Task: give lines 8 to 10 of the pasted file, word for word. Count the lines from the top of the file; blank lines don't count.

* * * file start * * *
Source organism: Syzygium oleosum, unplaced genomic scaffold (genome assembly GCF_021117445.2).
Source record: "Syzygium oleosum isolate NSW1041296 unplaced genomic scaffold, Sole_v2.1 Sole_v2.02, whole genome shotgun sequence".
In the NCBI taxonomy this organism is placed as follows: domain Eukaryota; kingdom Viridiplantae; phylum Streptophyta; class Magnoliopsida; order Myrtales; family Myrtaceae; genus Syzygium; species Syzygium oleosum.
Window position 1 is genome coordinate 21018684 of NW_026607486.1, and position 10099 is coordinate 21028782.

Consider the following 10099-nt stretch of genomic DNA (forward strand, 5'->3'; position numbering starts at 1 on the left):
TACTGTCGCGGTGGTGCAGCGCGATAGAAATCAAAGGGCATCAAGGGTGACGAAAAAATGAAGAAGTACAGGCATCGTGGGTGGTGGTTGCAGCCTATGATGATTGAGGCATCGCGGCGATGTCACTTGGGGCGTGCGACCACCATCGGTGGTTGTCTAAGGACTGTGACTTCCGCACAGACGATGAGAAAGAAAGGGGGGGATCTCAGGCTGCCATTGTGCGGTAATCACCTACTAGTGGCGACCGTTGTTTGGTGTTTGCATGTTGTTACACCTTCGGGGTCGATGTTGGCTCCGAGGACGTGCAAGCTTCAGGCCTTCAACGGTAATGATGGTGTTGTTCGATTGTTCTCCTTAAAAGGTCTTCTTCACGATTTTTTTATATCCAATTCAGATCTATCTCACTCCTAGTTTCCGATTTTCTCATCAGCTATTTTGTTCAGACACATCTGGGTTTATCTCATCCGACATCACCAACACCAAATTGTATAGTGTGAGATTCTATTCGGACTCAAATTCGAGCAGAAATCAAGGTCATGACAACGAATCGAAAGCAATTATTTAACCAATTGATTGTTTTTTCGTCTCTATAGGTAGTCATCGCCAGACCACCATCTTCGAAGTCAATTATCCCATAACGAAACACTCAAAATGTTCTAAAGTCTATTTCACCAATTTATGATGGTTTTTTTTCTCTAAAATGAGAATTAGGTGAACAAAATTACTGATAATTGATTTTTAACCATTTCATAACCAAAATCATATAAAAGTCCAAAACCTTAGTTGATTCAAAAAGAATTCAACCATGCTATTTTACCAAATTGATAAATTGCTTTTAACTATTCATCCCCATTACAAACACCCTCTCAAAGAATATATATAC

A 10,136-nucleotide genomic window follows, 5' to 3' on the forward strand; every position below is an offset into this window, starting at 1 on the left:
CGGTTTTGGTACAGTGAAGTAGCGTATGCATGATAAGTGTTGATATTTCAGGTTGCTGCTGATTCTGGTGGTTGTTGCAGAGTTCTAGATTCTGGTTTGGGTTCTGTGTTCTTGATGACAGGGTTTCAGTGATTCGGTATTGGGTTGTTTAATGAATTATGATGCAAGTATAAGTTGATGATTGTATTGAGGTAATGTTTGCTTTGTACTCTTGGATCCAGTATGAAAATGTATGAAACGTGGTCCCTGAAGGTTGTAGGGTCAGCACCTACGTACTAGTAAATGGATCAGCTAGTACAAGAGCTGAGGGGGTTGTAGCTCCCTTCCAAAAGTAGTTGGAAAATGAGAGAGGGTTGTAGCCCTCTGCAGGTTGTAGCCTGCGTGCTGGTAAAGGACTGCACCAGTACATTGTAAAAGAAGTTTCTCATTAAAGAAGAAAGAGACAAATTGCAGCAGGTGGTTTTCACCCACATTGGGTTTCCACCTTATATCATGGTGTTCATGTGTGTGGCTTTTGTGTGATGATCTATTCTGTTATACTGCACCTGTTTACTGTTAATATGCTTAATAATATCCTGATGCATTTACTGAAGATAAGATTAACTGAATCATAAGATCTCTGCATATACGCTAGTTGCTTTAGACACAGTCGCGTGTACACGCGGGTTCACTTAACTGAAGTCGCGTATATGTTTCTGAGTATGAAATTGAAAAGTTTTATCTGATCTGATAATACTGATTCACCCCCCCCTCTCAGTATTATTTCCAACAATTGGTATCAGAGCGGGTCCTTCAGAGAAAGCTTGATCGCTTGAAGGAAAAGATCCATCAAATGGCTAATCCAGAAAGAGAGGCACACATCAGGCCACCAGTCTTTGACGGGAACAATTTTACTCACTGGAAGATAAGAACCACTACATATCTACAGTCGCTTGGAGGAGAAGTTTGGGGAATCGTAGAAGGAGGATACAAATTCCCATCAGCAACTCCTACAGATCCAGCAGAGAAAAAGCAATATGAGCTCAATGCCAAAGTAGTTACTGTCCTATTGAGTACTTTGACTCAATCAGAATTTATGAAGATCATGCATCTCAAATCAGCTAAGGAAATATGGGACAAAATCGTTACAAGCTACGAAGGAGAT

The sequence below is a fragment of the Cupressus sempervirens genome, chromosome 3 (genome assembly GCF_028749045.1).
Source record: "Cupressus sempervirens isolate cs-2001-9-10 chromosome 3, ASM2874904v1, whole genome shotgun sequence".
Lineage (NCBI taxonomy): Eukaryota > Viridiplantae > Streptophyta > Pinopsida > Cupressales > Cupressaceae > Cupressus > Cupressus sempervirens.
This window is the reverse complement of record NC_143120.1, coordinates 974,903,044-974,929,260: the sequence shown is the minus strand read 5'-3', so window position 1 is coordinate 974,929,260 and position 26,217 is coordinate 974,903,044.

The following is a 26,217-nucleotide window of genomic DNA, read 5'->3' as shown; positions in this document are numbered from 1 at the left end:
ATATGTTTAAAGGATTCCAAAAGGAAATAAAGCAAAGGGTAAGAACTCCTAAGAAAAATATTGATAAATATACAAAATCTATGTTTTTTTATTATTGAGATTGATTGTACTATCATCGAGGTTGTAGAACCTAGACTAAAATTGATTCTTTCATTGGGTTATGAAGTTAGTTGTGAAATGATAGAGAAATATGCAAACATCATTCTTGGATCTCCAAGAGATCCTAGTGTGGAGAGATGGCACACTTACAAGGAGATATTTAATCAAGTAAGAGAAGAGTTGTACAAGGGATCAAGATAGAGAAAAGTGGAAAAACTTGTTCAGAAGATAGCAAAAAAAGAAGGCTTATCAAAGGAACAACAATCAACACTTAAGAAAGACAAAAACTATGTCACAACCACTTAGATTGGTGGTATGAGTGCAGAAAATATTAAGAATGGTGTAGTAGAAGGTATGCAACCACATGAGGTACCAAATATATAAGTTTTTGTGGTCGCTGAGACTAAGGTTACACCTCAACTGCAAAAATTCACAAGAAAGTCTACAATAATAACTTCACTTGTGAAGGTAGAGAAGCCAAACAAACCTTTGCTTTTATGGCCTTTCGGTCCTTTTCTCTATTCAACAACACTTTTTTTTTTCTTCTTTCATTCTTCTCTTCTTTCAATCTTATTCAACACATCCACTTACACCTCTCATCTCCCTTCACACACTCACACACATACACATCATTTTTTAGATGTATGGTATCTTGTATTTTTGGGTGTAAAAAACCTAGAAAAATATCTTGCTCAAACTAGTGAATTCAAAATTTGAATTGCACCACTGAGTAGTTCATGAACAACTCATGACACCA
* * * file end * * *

CGGTTTTGGTACAGTGAAGTAGCGTATGCATGATAAGTGTTGATATTTCAGGTTGCTGCTGATTCTGGTGGTTGTTGCAGAGTTCTAGATTCTGGTTTGGGTTCTGTGTTCTTGATGACAGGGTTTCAGTGATTCGGTATTGGGTTGTTTAATGAATTATGATGCAAGTATAAGTTGATGATTGTATTGAGGTAATGTTTGCTTTGTACTCTTGGATCCAGTATGAAAATGTATGAAACGTGGTCCCTGAAGGTTGTAGGGTCAGCACCTACGTACTAGTAAATGGATCAGCTAGTACAAGAGCTGAGGGGGTTGTAGCTCCCTTCCAAAAGTAGTTGGAAAATGAGAGAGGGTTGTAGCCCTCTGCAGGTTGTAGCCTGCGTGCTGGTAAAGGACTGCACCAGTACATTGTAAAAGAAGTTTCTCATTAAAGAAGAAAGAGACAAATTGCAGCAGGTGGTTTTCACCCACATTGGGTTTCCACCTTATATCATGGTGTTCATGTGTGTGGCTTTTGTGTGATGATCTATTCTGTTATACTGCACCTGTTTACTGTTAATATGCTTAATAATATCCTGATGCATTTACTGAAGATAAGATTAACTGAATCATAAGATCTCTGCATATACGCTAGTTGCTTTAGACACAGTCGCGTGTACACGCGGGTTCACTTAACTGAAGTCGCGTATATGTTTCTGAGTATGAAATTGAAAAGTTTTATCTGATCTGATAATACTGATTCACCCCCCCCTCTCAGTATTATTTCCAACAATTGGTATCAGAGCGGGTCCTTCAGAGAAAGCTTGATCGCTTGAAGGAAAAGATCCATCAAATGGCTAATCCAGAAAGAGAGGCACACATCAGGCCACCAGTCTTTGACGGGAACAATTTTACTCACTGGAAGATAAGAACCACTACATATCTACAGTCGCTTGGAGGAGAAGTTTGGGGAATCGTAGAAGGAGGATACAAATTCCCATCAGCAACTCCTACAGATCCAGCAGAGAAAAAGCAATATGAGCTCAATGCCAAAGTAGTTACTGTCCTATTGAGTACTTTGACTCAATCAGAATTTATGAAGATCATGCATCTCAAATCAGCTAAGGAAATATGGGACAAAATCGTTACAAGCTACGAAGGAGAT

The sequence below is a fragment of the Cupressus sempervirens genome, chromosome 3 (genome assembly GCF_028749045.1).
Source record: "Cupressus sempervirens isolate cs-2001-9-10 chromosome 3, ASM2874904v1, whole genome shotgun sequence".